Jugglers move round far and near places with begging bowls but they are not landless, homeless like the gypsies. From the ancient time they enjoy land without tax and yet they beg. They come home before the Durga Puja and after the festival they become nomads. Again, when the time for harvesting is near, they come to take and store the crops, to distribute their lands to the share croppers for the next season and to move out again after the Gajan festival at the end of the Bengali year. Gajan is of special interest to them.
‘Do you know Debu of Banerjee’s family?’ The girl asked.
Goggling her eyes she said, ‘Khokababu, with a reddish- white complexion, with drowsy eyes like Lord Siva, who reads in a college at Kolkata?’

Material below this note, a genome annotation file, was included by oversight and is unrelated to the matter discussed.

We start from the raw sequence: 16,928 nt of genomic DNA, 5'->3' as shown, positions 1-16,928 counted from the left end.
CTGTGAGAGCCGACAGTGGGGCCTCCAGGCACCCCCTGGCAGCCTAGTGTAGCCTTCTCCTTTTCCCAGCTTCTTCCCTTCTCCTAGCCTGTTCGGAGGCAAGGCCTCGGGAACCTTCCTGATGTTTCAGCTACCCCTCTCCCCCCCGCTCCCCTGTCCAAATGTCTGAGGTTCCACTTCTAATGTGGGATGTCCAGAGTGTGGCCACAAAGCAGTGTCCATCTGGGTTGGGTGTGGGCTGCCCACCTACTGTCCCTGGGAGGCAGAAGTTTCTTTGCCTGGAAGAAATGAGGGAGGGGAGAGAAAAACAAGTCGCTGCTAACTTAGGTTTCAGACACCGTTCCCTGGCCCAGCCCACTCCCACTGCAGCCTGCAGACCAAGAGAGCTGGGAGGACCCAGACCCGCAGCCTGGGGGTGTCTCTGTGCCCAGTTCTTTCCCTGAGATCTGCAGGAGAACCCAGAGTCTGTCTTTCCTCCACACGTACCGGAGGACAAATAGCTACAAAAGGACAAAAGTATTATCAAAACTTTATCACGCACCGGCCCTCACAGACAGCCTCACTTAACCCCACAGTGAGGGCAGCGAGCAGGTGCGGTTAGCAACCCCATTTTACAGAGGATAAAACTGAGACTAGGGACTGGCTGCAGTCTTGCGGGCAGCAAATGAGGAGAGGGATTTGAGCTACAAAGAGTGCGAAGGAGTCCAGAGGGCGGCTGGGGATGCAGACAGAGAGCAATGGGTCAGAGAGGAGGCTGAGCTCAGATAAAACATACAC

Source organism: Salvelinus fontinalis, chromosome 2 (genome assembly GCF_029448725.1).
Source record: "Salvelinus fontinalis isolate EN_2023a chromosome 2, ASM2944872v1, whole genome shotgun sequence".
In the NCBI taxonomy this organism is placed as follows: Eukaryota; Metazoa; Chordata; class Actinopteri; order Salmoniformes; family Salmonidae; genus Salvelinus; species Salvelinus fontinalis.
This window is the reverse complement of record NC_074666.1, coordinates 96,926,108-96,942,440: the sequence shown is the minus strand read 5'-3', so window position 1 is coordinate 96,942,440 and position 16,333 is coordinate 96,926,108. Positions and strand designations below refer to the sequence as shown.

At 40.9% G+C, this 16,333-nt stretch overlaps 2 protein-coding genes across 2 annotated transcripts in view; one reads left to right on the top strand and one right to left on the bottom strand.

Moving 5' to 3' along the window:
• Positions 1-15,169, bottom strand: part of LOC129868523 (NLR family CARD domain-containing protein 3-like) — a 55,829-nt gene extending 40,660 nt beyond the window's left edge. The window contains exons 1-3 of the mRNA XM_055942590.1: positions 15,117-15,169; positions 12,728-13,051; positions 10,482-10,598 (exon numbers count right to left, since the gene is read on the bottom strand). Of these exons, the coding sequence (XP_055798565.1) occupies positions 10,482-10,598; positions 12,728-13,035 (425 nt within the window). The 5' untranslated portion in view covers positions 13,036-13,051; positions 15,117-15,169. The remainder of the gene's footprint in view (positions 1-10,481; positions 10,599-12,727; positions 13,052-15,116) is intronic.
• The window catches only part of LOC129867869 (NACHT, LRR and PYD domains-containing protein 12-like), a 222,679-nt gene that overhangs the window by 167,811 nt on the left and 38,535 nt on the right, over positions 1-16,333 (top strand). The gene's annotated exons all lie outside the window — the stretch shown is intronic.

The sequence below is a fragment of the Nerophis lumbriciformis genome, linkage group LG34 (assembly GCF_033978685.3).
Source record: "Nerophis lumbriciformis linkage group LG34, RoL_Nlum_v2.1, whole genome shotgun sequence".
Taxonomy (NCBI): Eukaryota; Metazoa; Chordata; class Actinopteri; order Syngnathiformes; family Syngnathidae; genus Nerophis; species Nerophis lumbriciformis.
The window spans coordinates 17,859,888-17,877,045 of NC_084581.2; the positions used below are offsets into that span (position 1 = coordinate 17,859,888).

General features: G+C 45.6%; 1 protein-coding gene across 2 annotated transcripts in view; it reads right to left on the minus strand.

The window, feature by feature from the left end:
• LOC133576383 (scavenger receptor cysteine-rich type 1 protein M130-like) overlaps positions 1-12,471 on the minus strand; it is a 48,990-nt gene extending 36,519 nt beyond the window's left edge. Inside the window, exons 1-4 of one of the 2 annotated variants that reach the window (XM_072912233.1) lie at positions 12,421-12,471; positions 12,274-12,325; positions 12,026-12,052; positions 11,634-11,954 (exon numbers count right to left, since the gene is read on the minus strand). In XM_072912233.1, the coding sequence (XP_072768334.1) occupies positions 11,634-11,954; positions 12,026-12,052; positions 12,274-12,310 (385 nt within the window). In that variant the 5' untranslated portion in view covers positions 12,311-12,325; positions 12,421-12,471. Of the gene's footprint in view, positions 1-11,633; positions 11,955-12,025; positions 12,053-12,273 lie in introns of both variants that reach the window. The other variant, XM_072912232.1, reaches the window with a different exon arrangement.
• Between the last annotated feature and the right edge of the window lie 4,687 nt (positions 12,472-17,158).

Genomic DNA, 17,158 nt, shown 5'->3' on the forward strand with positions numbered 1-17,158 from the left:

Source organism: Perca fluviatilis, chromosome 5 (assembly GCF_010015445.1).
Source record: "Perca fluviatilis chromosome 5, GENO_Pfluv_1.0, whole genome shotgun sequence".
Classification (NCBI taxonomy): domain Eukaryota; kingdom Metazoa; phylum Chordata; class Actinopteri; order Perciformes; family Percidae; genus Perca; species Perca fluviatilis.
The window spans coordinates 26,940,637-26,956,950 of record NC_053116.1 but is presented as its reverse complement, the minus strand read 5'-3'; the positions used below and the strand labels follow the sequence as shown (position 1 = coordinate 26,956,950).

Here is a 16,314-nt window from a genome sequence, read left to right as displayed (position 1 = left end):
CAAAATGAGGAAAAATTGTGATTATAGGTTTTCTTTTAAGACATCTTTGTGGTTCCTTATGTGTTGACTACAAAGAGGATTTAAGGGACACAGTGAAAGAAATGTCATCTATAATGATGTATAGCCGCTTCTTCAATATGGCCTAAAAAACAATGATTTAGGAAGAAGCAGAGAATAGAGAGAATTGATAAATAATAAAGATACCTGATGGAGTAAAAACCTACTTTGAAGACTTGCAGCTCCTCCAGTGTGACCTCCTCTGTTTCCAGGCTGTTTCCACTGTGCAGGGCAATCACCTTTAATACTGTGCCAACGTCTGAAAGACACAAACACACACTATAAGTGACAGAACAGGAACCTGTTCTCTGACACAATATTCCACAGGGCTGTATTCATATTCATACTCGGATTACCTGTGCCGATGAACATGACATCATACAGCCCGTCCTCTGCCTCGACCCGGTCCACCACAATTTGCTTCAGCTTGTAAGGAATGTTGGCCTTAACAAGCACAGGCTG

‘Yes’, was the reply.
‘Oh my goodness, where should I go now!’ The maid-juggler was rollicking. After restraining herself a little she said, ‘See dear young lady, ever since I saw him I thought, whom would he exchange garlands with? Similarly, as I used to see Rama didi, I thought, ‘To whom this gracious young lady would offer her garland?’
With a sigh Mrs. Mukherjee said, ‘Don’t make fuss. Be quiet. Sheer ill-luck goaded me to marry my daughter off to that family.’
‘Why mother?’ She seemed to be worried. Looking around she felt everyone became grave. Rama stood aside lowering her head. Even without a glance at her, the shrewd felt that her eyes were tearful.